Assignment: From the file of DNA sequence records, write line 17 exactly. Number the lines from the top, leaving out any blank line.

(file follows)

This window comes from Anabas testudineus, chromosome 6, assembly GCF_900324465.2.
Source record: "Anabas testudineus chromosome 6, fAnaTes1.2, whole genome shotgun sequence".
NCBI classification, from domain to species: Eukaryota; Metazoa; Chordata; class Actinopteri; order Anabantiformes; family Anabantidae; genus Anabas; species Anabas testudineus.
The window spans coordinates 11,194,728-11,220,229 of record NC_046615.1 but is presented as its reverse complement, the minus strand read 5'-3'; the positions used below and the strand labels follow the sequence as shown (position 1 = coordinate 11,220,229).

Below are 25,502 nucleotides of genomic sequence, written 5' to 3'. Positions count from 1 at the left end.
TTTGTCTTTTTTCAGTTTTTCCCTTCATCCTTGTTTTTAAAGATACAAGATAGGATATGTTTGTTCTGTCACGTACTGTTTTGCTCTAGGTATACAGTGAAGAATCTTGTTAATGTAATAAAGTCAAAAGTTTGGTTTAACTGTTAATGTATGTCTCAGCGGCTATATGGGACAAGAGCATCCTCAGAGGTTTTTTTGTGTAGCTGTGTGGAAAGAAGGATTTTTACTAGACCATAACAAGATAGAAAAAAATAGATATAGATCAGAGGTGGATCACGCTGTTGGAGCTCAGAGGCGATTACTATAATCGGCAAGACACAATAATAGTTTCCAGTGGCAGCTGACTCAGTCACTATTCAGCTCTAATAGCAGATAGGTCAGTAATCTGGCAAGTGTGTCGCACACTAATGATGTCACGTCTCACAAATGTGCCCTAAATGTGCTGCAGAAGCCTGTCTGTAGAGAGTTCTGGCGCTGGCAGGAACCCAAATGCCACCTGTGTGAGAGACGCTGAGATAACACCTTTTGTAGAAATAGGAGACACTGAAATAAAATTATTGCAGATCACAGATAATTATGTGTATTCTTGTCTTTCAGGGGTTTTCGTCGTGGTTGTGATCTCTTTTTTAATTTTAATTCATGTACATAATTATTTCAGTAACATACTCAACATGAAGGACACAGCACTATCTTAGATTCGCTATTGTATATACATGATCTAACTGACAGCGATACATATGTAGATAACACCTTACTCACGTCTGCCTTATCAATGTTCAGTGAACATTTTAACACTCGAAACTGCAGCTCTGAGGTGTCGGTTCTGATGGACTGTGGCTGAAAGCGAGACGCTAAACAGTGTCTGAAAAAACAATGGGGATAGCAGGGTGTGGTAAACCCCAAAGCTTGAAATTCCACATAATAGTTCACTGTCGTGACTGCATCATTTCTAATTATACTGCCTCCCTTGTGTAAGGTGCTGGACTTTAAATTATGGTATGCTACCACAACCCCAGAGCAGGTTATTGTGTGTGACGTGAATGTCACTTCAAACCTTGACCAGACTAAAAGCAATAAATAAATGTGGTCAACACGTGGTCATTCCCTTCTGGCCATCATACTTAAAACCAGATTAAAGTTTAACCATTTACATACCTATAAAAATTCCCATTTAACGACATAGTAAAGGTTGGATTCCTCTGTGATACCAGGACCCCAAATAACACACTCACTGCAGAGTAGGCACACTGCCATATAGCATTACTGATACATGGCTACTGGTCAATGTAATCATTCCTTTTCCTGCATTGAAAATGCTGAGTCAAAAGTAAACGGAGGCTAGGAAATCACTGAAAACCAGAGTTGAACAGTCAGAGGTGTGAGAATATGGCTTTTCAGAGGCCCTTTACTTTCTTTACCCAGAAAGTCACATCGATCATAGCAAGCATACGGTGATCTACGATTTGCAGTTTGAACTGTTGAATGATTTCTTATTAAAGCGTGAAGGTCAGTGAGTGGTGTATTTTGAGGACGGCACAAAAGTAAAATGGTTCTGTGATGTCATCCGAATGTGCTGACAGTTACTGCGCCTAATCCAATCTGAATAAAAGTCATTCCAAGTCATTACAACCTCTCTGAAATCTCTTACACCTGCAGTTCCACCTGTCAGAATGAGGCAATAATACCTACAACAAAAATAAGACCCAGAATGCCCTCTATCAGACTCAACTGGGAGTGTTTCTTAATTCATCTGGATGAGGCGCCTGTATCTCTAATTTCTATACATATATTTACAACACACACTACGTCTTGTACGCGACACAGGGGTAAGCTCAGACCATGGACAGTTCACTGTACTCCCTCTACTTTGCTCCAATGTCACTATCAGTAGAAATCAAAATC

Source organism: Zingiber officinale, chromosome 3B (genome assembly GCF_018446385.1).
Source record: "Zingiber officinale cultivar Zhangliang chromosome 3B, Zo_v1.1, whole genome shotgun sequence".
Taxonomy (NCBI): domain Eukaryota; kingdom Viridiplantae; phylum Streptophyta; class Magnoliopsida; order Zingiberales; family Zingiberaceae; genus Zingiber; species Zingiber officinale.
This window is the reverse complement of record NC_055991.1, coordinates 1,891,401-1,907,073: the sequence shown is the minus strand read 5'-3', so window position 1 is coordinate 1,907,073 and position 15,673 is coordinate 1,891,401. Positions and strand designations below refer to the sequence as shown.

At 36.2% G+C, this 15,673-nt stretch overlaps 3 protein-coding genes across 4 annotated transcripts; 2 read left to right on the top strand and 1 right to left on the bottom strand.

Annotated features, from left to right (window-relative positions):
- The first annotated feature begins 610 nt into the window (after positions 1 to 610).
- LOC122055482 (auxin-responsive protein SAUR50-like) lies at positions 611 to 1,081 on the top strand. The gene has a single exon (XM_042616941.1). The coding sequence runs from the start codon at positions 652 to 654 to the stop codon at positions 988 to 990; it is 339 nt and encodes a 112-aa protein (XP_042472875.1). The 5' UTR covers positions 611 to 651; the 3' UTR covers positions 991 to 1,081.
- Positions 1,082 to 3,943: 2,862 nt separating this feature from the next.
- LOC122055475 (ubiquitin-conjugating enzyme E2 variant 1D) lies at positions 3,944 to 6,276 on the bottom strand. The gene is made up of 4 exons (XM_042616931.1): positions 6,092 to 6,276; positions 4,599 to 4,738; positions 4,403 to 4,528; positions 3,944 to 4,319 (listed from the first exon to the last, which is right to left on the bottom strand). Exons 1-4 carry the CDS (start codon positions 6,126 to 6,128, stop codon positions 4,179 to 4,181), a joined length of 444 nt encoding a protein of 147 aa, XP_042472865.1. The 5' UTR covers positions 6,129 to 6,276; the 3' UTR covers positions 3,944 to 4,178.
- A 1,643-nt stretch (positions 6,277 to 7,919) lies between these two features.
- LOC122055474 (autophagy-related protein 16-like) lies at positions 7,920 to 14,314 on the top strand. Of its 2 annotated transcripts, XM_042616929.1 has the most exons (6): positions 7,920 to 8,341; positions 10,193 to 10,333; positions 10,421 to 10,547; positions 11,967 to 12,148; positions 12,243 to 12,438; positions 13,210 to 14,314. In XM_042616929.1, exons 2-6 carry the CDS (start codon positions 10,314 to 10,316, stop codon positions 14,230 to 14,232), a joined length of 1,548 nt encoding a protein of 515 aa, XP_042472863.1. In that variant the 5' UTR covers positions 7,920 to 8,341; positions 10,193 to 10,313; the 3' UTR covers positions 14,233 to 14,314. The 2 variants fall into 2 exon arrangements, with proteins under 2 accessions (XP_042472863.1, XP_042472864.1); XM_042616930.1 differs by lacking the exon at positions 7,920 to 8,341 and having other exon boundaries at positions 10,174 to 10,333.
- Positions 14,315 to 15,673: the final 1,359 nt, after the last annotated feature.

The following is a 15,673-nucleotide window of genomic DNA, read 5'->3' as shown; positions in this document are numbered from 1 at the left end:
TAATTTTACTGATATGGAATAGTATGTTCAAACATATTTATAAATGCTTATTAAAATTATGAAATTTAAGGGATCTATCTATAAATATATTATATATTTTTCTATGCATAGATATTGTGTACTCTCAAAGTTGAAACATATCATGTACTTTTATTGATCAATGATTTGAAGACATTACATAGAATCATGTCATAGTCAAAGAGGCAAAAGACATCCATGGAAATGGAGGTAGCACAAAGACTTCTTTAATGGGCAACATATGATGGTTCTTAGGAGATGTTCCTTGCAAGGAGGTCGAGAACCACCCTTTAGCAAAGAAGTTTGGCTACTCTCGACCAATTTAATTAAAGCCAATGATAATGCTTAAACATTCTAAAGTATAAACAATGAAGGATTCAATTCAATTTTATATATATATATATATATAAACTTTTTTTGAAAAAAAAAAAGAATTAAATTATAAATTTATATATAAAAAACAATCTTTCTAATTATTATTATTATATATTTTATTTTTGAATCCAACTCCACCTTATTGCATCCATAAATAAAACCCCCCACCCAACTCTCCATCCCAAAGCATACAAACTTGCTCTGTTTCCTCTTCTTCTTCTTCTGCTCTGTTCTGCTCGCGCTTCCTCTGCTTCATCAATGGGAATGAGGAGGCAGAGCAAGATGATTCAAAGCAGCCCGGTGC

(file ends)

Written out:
- A 1,643-nt stretch (positions 6,277 to 7,919) lies between these two features.